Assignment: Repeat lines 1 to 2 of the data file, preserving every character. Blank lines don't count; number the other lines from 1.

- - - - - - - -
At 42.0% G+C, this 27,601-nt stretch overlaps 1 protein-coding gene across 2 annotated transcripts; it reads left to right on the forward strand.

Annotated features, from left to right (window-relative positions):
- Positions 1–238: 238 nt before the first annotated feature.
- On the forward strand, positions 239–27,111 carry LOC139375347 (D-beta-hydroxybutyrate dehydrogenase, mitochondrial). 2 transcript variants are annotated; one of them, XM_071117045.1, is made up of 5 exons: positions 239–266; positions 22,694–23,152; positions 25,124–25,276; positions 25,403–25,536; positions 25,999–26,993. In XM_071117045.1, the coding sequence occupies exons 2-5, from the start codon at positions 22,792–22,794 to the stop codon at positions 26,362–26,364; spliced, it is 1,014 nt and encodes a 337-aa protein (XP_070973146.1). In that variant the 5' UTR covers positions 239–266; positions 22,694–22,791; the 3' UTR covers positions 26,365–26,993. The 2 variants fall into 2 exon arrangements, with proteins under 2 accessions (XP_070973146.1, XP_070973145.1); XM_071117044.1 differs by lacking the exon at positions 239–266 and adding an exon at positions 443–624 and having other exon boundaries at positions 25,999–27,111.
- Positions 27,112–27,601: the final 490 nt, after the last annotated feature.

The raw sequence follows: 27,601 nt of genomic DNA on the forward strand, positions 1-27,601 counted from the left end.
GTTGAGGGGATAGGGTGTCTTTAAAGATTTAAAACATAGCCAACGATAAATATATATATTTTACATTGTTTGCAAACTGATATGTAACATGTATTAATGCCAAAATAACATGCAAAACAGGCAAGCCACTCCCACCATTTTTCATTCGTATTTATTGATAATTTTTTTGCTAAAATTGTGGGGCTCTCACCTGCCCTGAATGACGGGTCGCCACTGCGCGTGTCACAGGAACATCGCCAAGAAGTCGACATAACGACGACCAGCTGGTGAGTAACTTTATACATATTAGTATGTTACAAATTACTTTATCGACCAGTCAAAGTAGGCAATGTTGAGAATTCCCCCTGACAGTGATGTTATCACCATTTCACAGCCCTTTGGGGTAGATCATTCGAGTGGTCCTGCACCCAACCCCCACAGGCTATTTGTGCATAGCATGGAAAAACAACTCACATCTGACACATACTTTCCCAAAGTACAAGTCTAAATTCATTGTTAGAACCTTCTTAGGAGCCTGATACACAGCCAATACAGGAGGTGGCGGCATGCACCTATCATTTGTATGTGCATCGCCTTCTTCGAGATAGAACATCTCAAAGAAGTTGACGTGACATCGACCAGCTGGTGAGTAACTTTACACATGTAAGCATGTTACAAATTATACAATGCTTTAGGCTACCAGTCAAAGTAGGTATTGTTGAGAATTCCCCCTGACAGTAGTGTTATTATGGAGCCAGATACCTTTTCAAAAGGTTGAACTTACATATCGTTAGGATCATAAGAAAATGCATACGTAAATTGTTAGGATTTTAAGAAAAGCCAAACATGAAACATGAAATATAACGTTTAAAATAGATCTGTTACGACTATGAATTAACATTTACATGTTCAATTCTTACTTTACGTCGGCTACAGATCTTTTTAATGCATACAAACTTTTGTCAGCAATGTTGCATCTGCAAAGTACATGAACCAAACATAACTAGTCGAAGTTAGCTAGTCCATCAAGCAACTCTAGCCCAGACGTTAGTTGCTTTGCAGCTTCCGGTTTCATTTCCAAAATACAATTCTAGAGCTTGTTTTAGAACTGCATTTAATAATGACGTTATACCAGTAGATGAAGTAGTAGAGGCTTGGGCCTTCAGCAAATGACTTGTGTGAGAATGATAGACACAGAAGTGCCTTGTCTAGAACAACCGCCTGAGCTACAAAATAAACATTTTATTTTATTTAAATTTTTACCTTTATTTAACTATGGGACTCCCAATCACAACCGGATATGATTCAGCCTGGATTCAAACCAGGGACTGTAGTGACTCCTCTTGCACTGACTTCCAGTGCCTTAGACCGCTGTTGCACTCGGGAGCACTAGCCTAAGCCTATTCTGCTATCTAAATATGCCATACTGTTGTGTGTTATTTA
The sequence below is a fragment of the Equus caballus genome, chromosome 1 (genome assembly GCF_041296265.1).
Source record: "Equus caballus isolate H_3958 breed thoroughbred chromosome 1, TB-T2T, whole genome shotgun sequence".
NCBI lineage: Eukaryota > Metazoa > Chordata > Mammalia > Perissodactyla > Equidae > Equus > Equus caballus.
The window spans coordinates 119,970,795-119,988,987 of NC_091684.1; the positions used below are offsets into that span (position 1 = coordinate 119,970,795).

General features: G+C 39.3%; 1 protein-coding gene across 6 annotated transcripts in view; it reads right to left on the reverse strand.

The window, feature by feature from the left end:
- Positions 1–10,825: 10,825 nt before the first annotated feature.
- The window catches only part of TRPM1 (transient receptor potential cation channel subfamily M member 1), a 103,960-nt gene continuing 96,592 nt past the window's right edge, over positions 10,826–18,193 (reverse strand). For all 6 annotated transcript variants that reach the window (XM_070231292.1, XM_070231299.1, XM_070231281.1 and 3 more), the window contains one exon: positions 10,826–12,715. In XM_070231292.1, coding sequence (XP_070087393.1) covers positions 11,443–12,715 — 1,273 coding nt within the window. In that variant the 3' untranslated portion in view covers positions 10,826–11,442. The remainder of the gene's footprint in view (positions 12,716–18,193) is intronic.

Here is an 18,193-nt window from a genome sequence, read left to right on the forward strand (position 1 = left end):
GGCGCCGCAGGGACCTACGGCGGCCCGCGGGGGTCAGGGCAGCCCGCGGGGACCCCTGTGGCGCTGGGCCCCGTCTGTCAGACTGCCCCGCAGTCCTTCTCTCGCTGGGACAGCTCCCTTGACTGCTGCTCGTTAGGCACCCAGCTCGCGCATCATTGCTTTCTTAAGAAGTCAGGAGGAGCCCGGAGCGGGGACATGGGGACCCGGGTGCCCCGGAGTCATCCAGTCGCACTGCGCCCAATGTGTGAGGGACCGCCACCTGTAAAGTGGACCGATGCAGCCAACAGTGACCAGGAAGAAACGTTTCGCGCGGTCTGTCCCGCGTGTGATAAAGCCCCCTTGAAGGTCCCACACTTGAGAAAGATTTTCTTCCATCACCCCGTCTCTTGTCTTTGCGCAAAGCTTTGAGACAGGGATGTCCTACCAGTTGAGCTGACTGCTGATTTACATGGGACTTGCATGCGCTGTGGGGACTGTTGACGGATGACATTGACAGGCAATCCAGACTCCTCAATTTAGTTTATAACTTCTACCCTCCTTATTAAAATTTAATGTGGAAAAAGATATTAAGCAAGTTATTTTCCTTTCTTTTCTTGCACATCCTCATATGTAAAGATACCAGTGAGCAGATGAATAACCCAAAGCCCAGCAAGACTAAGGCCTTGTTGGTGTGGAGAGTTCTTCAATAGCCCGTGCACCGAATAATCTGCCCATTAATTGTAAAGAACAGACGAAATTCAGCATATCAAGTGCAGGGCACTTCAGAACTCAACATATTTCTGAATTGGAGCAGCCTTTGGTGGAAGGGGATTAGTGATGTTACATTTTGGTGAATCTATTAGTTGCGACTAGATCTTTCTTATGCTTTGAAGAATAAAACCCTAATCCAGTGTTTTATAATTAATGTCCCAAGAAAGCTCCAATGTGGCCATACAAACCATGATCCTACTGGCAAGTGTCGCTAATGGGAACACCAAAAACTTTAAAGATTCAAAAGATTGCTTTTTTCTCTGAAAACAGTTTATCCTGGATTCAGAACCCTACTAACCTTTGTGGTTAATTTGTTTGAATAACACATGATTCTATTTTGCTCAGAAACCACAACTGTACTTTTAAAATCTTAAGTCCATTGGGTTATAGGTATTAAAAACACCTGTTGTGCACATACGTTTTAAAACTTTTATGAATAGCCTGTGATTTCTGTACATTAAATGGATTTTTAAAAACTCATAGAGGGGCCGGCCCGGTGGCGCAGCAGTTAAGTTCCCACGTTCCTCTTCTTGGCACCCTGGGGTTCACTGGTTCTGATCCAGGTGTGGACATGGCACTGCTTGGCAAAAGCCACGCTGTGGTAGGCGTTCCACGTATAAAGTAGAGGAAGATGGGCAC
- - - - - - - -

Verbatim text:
At 42.0% G+C, this 27,601-nt stretch overlaps 1 protein-coding gene across 2 annotated transcripts; it reads left to right on the forward strand.

Annotated features, from left to right (window-relative positions):